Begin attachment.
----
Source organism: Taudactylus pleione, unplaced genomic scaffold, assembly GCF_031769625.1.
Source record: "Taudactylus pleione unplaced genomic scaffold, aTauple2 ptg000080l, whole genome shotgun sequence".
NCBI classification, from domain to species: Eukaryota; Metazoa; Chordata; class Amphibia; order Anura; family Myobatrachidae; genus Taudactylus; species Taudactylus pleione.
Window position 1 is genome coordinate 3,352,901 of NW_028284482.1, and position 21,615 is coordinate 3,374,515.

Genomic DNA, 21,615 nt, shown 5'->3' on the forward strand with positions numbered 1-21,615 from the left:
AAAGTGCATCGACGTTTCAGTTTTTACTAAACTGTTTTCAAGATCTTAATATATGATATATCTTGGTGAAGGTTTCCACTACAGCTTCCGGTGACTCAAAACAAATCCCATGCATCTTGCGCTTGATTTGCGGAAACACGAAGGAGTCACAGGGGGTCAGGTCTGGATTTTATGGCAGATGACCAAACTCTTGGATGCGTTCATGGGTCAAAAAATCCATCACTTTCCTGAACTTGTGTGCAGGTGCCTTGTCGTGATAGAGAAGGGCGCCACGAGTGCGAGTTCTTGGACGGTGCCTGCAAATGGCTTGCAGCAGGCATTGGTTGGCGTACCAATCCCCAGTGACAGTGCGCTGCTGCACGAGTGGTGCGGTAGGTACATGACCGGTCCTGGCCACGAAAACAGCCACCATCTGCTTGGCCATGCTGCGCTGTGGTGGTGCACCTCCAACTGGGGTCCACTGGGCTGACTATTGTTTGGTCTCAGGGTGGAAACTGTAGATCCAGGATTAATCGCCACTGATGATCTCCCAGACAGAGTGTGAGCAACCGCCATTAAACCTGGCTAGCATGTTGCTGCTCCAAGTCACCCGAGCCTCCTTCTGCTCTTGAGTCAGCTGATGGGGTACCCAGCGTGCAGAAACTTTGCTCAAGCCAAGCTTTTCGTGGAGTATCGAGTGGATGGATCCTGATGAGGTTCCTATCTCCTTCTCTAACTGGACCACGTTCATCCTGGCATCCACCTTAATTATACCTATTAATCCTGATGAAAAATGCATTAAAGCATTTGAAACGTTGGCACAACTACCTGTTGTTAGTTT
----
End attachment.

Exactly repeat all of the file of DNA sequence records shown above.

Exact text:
Source organism: Taudactylus pleione, unplaced genomic scaffold, assembly GCF_031769625.1.
Source record: "Taudactylus pleione unplaced genomic scaffold, aTauple2 ptg000080l, whole genome shotgun sequence".
NCBI classification, from domain to species: Eukaryota; Metazoa; Chordata; class Amphibia; order Anura; family Myobatrachidae; genus Taudactylus; species Taudactylus pleione.
Window position 1 is genome coordinate 3,352,901 of NW_028284482.1, and position 21,615 is coordinate 3,374,515.

Genomic DNA, 21,615 nt, shown 5'->3' on the forward strand with positions numbered 1-21,615 from the left:
AAAGTGCATCGACGTTTCAGTTTTTACTAAACTGTTTTCAAGATCTTAATATATGATATATCTTGGTGAAGGTTTCCACTACAGCTTCCGGTGACTCAAAACAAATCCCATGCATCTTGCGCTTGATTTGCGGAAACACGAAGGAGTCACAGGGGGTCAGGTCTGGATTTTATGGCAGATGACCAAACTCTTGGATGCGTTCATGGGTCAAAAAATCCATCACTTTCCTGAACTTGTGTGCAGGTGCCTTGTCGTGATAGAGAAGGGCGCCACGAGTGCGAGTTCTTGGACGGTGCCTGCAAATGGCTTGCAGCAGGCATTGGTTGGCGTACCAATCCCCAGTGACAGTGCGCTGCTGCACGAGTGGTGCGGTAGGTACATGACCGGTCCTGGCCACGAAAACAGCCACCATCTGCTTGGCCATGCTGCGCTGTGGTGGTGCACCTCCAACTGGGGTCCACTGGGCTGACTATTGTTTGGTCTCAGGGTGGAAACTGTAGATCCAGGATTAATCGCCACTGATGATCTCCCAGACAGAGTGTGAGCAACCGCCATTAAACCTGGCTAGCATGTTGCTGCTCCAAGTCACCCGAGCCTCCTTCTGCTCTTGAGTCAGCTGATGGGGTACCCAGCGTGCAGAAACTTTGCTCAAGCCAAGCTTTTCGTGGAGTATCGAGTGGATGGATCCTGATGAGGTTCCTATCTCCTTCTCTAACTGGACCACGTTCATCCTGGCATCCACCTTAATTATACCTATTAATCCTGATGAAAAATGCATTAAAGCATTTGAAACGTTGGCACAACTACCTGTTGTTAGTTT